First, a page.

SHIPLEY v. CITY OF LAWTON

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SHIPLEY v. CITY OF LAWTON
1915 OK 726
152 P. 119
51 Okla. 575
Case Number: 5357
Decided: 10/05/1915
Supreme Court of Oklahoma

SHIPLEY
v.
CITY OF LAWTON.

Syllabus

¶0 PLEADING--Amendment--Change of Cause of Action. An amendment is permissible which does not change substantially the claim or defense set out in the original pleadings. So, where the original petition set out a cause of action against the defendant who was city treasurer, and his official bond, for failure to pay over $ 5,000 alleged to belong to the city, an amended petition setting out that the defendant has converted the same $ 5,000 to his own use is permissible, and it was not error to refuse to strike such amended petition from the files.

Stevens & Myers and Parmenter & Lenertz, for plaintiff in error.
Whalin & Burton, for defendant in error.

DEVEREUX, C.

¶1 The only error urged in the brief of the plaintiff in error is the action of the court in refusing to strike the amended petition from the files. Rev. Laws 1910, sec. 4790, provides for amendments in almost every case, provided the amendment does not change substantially the claim or defense, and the question therefore is: Does the amended petition substantially change the claim set out in the original petition? The claim set out in the two petitions is for the same thing; that is, for the $ 5,000 paid to the plaintiff in error by the railway company, which both petitions allege belong to the city, and the refusal of the plaintiff in error to pay it to the city is the basis of the claim in both petitions. In Z. J. Fort Produce Co. v. Southwestern Grain & Produce Co., 26 Okla. 13, 108 P. 386, the original petition alleged that the defendant was indebted to the plaintiff in the sum of $ 180 for damages to a car of potatoes sold to the plaintiff by defendant, on a guaranty that the potatoes would be good and merchantable, and alleged that the potatoes were rotten and unmerchantable. The plaintiff was allowed to file an amended petition alleging that the defendant fraudulently, and for the purpose of defrauding and cheating the plaintiff, had loaded the car in which the potatoes were transported so as to prevent the plaintiff from ascertaining their worthless condition by placing sacks of good potatoes where they could be inspected, but loading the rotten and bad ones at the bottom of the car, where their condition could not be ascertained until the car was unloaded. A motion was filed in that case to strike the amended petition from the files for the same reason as in the case at bar, but it was overruled by the trial court, and this court sustained the judgment, on the authority of Culp v. Steere, 47 Kan. 746, 28 P. 987. The court says:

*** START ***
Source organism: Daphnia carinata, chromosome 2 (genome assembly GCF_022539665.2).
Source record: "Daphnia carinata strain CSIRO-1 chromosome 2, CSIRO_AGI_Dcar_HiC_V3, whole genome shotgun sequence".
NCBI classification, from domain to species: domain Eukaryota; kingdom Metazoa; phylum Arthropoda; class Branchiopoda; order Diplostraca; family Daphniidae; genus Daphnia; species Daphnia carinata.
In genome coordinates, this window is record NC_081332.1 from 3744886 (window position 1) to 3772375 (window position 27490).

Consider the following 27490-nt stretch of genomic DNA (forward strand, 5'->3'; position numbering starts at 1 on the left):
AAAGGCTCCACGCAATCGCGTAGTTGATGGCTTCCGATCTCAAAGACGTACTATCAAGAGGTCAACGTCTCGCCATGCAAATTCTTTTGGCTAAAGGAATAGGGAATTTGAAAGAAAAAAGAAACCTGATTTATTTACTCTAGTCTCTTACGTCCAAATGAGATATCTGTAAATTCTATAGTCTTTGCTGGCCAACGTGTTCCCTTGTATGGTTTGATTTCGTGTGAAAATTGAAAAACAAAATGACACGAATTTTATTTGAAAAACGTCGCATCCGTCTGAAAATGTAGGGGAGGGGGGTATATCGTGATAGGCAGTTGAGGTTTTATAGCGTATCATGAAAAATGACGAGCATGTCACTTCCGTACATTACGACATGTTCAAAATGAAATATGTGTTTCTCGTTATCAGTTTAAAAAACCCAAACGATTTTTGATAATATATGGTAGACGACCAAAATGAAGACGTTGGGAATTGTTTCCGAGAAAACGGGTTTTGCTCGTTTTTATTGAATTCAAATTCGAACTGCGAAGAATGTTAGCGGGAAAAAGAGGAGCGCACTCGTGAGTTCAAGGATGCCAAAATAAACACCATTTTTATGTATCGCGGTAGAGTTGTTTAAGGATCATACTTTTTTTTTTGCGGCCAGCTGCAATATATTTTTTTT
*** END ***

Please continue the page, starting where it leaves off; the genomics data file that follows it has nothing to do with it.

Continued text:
"The only distinction between the facts in that cage (Culp v. Steere) and the facts in the case at bar is that in the original petition in that case the action was founded upon the fraud of the defendant, and the amended petition was made to include a breach of the contract; whereas in the case at bar the original petition seeks to recover upon a breach of the contract by defendant, and it was amended so as to embrace his fraudulent acts in the same transaction as the basis of the action."

¶2 In Snider v. Windsor, 77 Kan. 67, 93 P. 600, cited with approval by the court in the Fort Produce Company Case, supra, the original petition set up a cause of action for foreclosing a mortgage, and the trial court permitted an amendment converting the action into one of replevin to replevy the property covered by the mortgage, and the action of the trial court was held not to be error. See, also, Lookabaugh v. Bowmaker, 21 Okla. 489, 96 P. 651; Trower v. Roberts, 30 Okla. 215, 120 P. 617; Gross Construction Co. v. Hales, 37 Okla. 131, 129 P. 28; Penn v. Penn, 37 Okla. 650, 133 P. 207. In our opinion, the above decisions by the court warranted the action of the trial court. We therefore recommend that the judgment be affirmed.

¶3 By the Court: It is so ordered.